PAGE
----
Alumni Profile: Jonas Fontenot '02
When LSU’s tiger mascot, Mike VI, was taken to Mary Bird Perkins – Our Lady of the Lake Cancer Center last summer for treatment, Dr. Jonas Fontenot orchestrated his care.
Fontenot is chief of medical physics there. A medical physicist is a scientist who collaborates with physicians, neurologists, specialty nurses and others to provide tailored doses of radiation therapy to patients.
The Bengal/Siberian tiger mix was diagnosed in May 2016 with spindle cell carcinoma, which is incurable in humans. He may have been the first tiger to be diagnosed with that cancer; he is believed to be the first to undergo radiation therapy for it. He was treated at the Cancer Center on June 1, after regular business hours.
Veterinarians hoped to prolong Mike VI’s life from a week or two to a year or more. But he was euthanized five months later, when they determined that the cancer had spread.
As a UL Lafayette freshman from Crowley, La., Fontenot thought he wanted to become a civil engineer. However, a chance encounter with Dr. Louis Houston, a former University physics faculty member, put him on a career path that ultimately led him to the Cancer Center.
Fontenot was a student working part-time at a produce stand when he met Houston, who was shopping there. “Dr. Houston started telling me about physics in a little more detail, about the problems physicists are interested in solving and their approach to solving them. It really appealed to me,” Fontenot recalled in a recent interview.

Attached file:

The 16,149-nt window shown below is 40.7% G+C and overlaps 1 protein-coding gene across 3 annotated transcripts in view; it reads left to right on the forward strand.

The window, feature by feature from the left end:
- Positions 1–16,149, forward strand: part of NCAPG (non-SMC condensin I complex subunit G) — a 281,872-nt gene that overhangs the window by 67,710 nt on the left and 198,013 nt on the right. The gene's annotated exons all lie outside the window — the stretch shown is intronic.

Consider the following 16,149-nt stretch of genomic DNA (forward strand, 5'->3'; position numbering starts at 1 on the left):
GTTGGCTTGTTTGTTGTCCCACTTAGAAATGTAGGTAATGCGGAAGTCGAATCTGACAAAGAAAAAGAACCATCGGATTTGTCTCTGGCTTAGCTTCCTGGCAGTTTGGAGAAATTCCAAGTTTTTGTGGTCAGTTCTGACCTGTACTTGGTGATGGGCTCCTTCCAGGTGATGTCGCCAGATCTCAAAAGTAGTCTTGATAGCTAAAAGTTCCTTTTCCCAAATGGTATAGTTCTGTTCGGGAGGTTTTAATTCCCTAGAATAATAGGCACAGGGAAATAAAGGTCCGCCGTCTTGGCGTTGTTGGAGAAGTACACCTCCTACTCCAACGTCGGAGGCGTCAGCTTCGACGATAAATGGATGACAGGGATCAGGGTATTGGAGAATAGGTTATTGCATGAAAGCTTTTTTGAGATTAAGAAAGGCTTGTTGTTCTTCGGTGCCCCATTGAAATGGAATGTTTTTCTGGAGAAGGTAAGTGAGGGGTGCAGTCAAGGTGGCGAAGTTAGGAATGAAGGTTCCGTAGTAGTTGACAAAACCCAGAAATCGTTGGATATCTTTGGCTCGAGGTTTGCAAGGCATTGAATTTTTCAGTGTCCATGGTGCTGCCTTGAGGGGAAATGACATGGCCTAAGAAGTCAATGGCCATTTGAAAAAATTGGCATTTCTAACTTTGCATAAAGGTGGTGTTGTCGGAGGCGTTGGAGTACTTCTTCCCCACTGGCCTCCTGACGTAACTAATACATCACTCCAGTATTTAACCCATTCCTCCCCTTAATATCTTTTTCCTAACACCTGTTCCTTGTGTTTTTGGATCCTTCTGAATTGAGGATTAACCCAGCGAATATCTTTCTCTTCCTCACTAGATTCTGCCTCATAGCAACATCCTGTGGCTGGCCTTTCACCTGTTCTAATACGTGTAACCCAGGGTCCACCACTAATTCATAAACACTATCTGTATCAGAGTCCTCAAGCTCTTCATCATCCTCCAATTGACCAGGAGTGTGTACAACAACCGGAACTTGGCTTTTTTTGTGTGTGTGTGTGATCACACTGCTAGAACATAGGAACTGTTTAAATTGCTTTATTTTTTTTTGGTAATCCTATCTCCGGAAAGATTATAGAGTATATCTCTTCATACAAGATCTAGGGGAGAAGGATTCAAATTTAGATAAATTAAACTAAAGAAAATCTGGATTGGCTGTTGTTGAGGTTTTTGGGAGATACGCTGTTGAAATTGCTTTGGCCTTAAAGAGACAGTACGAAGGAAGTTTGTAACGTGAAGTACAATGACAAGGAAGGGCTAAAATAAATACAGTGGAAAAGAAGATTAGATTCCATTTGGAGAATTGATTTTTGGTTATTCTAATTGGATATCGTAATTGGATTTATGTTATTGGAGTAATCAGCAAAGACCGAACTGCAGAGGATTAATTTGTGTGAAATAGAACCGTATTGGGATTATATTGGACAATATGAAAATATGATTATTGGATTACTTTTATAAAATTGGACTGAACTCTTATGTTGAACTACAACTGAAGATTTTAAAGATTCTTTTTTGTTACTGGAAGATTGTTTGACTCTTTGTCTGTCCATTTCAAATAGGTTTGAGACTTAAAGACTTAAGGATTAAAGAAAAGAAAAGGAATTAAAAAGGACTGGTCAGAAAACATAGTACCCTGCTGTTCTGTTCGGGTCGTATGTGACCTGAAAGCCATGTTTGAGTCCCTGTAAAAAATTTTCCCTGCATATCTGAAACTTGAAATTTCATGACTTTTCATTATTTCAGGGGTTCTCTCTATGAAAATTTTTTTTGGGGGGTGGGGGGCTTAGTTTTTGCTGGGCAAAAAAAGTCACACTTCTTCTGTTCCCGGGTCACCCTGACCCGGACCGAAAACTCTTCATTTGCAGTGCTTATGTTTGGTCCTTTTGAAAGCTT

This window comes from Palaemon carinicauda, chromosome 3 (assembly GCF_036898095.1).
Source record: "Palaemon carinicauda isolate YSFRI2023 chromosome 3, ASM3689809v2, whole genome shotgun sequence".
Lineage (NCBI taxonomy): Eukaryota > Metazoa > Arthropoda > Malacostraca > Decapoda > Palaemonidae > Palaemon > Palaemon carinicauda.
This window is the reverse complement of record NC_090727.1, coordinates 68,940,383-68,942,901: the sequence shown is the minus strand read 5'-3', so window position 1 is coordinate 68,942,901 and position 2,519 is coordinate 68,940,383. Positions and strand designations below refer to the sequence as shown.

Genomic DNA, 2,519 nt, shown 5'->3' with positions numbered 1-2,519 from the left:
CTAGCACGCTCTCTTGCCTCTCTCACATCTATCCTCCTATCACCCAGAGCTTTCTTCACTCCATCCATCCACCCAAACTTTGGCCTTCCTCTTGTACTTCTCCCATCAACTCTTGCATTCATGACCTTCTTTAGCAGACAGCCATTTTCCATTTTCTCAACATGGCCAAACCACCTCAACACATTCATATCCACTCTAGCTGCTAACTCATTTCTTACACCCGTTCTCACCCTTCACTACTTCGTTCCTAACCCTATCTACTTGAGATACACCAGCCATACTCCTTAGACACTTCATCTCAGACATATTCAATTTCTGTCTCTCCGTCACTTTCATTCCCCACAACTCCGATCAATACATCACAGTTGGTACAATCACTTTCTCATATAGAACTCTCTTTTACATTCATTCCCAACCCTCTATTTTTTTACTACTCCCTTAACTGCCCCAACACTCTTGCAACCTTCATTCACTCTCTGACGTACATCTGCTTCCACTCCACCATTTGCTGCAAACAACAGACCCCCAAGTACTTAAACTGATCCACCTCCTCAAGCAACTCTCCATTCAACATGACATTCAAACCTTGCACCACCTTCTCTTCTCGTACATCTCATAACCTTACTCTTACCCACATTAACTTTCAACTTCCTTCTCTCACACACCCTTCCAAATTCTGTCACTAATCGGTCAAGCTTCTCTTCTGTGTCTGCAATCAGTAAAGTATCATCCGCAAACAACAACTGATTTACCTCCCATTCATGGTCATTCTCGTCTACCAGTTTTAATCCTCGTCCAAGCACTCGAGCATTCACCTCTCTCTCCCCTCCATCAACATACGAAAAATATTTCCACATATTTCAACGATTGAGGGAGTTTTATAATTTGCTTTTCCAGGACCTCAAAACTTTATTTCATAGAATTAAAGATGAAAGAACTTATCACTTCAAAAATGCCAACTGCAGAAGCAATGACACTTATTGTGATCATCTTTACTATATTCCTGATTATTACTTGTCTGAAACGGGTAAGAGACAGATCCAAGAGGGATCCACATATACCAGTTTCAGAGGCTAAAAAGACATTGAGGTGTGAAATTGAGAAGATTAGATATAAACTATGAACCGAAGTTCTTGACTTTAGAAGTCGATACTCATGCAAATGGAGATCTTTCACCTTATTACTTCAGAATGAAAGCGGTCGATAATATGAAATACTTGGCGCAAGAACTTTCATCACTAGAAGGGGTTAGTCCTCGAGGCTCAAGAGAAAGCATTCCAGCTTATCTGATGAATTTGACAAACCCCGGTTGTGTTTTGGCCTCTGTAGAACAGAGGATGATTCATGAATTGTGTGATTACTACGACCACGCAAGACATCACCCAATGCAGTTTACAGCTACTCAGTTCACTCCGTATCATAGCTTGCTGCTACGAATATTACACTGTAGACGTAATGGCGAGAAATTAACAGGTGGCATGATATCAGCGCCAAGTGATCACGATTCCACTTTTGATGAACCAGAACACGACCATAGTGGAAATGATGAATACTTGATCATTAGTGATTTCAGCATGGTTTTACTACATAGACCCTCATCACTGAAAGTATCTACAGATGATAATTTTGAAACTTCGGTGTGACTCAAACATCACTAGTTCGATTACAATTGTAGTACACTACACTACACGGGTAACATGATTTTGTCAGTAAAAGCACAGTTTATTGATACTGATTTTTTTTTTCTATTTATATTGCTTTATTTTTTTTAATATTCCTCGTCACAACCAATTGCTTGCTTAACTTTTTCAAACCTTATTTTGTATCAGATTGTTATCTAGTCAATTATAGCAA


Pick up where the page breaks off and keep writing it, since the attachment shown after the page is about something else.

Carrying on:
After talking with some other UL Lafayette faculty members, Fontenot changed his major to physics.
He was a junior when he began to contemplate what career a physics degree would enable him to pursue. Dr. John Meriwether, a UL Lafayette physics professor who is now retired, introduced him to Danny Landry of Lake Charles, La., who had studied medical physics after earning a bachelor’s degree in physics from USL. After learning more about medical physics from Landry, Fontenot was hooked. He went on to receive a bachelor’s degree in physics.
Fontenot completed a summer internship at the University of Texas at Houston cyclotron laboratory, which produces medical isotopes, before entering graduate school. He earned master’s and doctoral degrees from the University of Texas M.D. Anderson Cancer/Graduate School of Biomedical Sciences at Houston in 2005 and 2008, respectively.
Fontenot soon joined the Cancer Center, where he held several positions before being named its chief of medical physics in 2015.
He recently helped integrate a new piece of equipment, the Leksell Gamma Knife® IconTM, at the center. It’s used primarily to treat diseases of the brain – regardless of whether they are cancerous. “Although it’s got the word ‘knife’ in the title, it’s actually noninvasive, using radiation. You get the precision of the surgeon’s scalpel and through the use of very large doses of radiation, you’re able to completely eliminate diseased tissue,” he said.
“It takes an entire array of physicians from different backgrounds to be able to use the device to its maximum capabilities,” he continued. It also takes a strong medical physics team.
“The tissues in your body always remember how much radiation they received. So, if you don’t get it right the first time, it’s difficult or impossible to go back and do it again.”
This article originally appeared in the Fall 2016/Winter 2017 issue of La Louisiane.